Built in 1970, the Stoller Center has fallen behind the growing number of student athletes, exercise science students and general student
While the athletic department
has tripled in size and athletic administration is doing their best to accommodate with the resources they have students, coaches and professors have expressed that the facilities have become inadequate.
The inadequacy in both size and environment is causing faculty to voice their opinions and students to go so far as paying for gym memberships outside of Pacific.
Professor Shawn Henry explained that the Exercise Science Department is extremely limited in space due to the constraints on the Stoller Center.
In addition to the exercise science faculty being spread across campus because there is no space in the Stoller Center to house them, the department has become quite familiar with being creative when finding space.
Not only is the department cramped in laboratory and educational space, its two storage facilities are located in an electrical closet and in the women’s locker room. The departments dunk tank is even located in a janitorial closet.
“We bring professionals in the community to the janitorial closet to test in the dunk tank,” Henry said. “That’s not putting our best foot forward as a university.”
Henry said it is becoming more challenging to provide the same quality of experience to students with spaces being as stretched thin as they are.
“This space is so heavily utilized, it gets to be a nightmare,” Henry said. “The only solution is to build more space.”
Being a heavily utilized space is not just an issue for the exercise science department. It has become increasingly difficult for sports teams that use the gymnasium and the field house for practice because there is so much competition to reserve space.
With the addition of Junior Varsity Programs, basketball and volleyball have had to extend their practices later to accommodate for the extra numbers.
Director of Intramurals and Recreation Skyler Archibald said he is concerned about being able to find the time for intramurals that use the gym to practice and play with all of the foot traffic there.
Head Swim Coach Alexander Webster said the lack of space in the weight room is one of the major reasons his team doesn’t do lifting practices, which is a standard part of training for other swim teams in the Northwest Conference.
Henry said while exercise science is an interdisciplinary program of study, being in the Stoller Center is beneficial to both the Exercise Science Department and the Athletic Department to be together because of how much they intertwine.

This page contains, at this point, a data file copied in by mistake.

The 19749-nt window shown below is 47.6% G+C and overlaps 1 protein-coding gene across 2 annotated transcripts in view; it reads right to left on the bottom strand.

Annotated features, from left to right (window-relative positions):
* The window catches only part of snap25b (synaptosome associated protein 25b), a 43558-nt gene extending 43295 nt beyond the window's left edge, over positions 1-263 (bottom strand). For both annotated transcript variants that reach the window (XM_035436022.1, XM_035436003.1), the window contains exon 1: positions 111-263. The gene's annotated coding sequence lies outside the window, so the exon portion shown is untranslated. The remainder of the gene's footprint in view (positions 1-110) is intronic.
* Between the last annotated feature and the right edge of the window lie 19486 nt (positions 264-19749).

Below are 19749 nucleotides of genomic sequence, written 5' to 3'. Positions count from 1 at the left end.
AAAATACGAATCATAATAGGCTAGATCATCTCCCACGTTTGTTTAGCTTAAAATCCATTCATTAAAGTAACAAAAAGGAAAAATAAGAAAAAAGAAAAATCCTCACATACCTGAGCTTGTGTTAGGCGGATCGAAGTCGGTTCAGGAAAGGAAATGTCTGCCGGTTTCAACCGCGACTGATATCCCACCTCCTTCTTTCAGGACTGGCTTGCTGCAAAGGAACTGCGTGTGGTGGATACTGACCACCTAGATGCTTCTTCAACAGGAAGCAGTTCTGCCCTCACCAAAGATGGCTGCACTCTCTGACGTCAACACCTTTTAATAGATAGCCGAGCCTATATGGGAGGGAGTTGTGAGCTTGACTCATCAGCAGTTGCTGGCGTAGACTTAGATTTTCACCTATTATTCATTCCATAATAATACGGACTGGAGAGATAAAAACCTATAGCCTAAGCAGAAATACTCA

“We use this whole building as a laboratory,” Henry said. “It makes sense to be here because this is where human movement takes place.”
Between athletics, academics andgeneral student foot traffic to the fitness center, camps and sporting events Henry said the Stoller Center is arguably the most active building on campus and it is currently not an acceptable facility for all of the events that take place in it.
Henry said the fitness center specifically is inadequate in regards to both size and equipment.
Sophomore Sarha Abu pays $20 per month for an outside gym membership because she said she felt uncomfortable in the Pacific fitness center.
“I tried to go in once but I just felt so uncomfortable,” Abu said. “The fitness center definitely is not friendly to non-athletes.”
Abu said her current gym discourages “gymtimidation,” a problem she said is very prevalent at the fitness center. She said the supervision and strict rules about revealing clothes, dropping weights and dangerous behavior is something that is severely lacking at Pacific.
“If it wasn’t for my current gym I would still be extremely unhealthy,” she said.
Senior Katie Fiddler said she also pays for an outside gym membership because the number of students using the fitness center is too large to be accommodated.
Henry said the solution that is in the university’s best interest would be to follow Athletic Director Ken Schuamnns plan and build an additional building on the right side of the Stoller Center.
Schumann said this additional building would be the main hub for exercise science, opening up the Stoller Center for more athletic use and be home to an expanded fitness center, which would alleviate congestion.
While Henry expressed his appreciation for the athletic department and their efforts to make the Stoller Center usable, he said it has come to a point where expansion is unavoidable if Pacific expects to continue to grow in size and bring in perspective students.
“Weneedtobecomeproactive rather than reactive,” he said.
While the athletic department has fully utilized the limited space it has, it is reaching its limits for what it can offer students.